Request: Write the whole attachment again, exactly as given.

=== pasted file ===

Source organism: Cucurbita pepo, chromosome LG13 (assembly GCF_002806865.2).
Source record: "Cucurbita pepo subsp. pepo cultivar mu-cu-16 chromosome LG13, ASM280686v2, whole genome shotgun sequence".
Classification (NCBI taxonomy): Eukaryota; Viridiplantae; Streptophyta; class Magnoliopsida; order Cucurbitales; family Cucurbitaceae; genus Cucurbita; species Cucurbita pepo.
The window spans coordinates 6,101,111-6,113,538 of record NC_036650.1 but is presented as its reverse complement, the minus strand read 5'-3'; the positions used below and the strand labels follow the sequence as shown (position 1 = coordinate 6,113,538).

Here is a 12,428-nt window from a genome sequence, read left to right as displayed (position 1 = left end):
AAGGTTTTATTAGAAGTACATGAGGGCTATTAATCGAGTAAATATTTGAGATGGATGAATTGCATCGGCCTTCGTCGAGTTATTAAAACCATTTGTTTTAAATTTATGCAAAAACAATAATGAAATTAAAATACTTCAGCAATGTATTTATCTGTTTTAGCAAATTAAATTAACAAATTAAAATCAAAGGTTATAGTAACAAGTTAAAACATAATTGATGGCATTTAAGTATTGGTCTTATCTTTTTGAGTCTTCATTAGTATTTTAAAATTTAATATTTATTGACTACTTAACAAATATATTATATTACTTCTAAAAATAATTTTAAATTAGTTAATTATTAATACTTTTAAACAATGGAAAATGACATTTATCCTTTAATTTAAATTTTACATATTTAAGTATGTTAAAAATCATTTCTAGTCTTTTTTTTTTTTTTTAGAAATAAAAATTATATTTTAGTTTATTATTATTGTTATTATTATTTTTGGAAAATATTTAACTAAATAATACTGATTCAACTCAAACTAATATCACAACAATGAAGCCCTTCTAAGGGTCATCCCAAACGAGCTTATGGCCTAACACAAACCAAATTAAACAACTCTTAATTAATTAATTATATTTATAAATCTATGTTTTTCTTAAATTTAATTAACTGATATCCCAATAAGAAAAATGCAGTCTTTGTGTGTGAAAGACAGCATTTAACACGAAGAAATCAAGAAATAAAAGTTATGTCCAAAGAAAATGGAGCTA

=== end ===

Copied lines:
Source organism: Cucurbita pepo, chromosome LG13 (assembly GCF_002806865.2).
Source record: "Cucurbita pepo subsp. pepo cultivar mu-cu-16 chromosome LG13, ASM280686v2, whole genome shotgun sequence".
Classification (NCBI taxonomy): Eukaryota; Viridiplantae; Streptophyta; class Magnoliopsida; order Cucurbitales; family Cucurbitaceae; genus Cucurbita; species Cucurbita pepo.
The window spans coordinates 6,101,111-6,113,538 of record NC_036650.1 but is presented as its reverse complement, the minus strand read 5'-3'; the positions used below and the strand labels follow the sequence as shown (position 1 = coordinate 6,113,538).

Here is a 12,428-nt window from a genome sequence, read left to right as displayed (position 1 = left end):
AAGGTTTTATTAGAAGTACATGAGGGCTATTAATCGAGTAAATATTTGAGATGGATGAATTGCATCGGCCTTCGTCGAGTTATTAAAACCATTTGTTTTAAATTTATGCAAAAACAATAATGAAATTAAAATACTTCAGCAATGTATTTATCTGTTTTAGCAAATTAAATTAACAAATTAAAATCAAAGGTTATAGTAACAAGTTAAAACATAATTGATGGCATTTAAGTATTGGTCTTATCTTTTTGAGTCTTCATTAGTATTTTAAAATTTAATATTTATTGACTACTTAACAAATATATTATATTACTTCTAAAAATAATTTTAAATTAGTTAATTATTAATACTTTTAAACAATGGAAAATGACATTTATCCTTTAATTTAAATTTTACATATTTAAGTATGTTAAAAATCATTTCTAGTCTTTTTTTTTTTTTTTAGAAATAAAAATTATATTTTAGTTTATTATTATTGTTATTATTATTTTTGGAAAATATTTAACTAAATAATACTGATTCAACTCAAACTAATATCACAACAATGAAGCCCTTCTAAGGGTCATCCCAAACGAGCTTATGGCCTAACACAAACCAAATTAAACAACTCTTAATTAATTAATTATATTTATAAATCTATGTTTTTCTTAAATTTAATTAACTGATATCCCAATAAGAAAAATGCAGTCTTTGTGTGTGAAAGACAGCATTTAACACGAAGAAATCAAGAAATAAAAGTTATGTCCAAAGAAAATGGAGCTA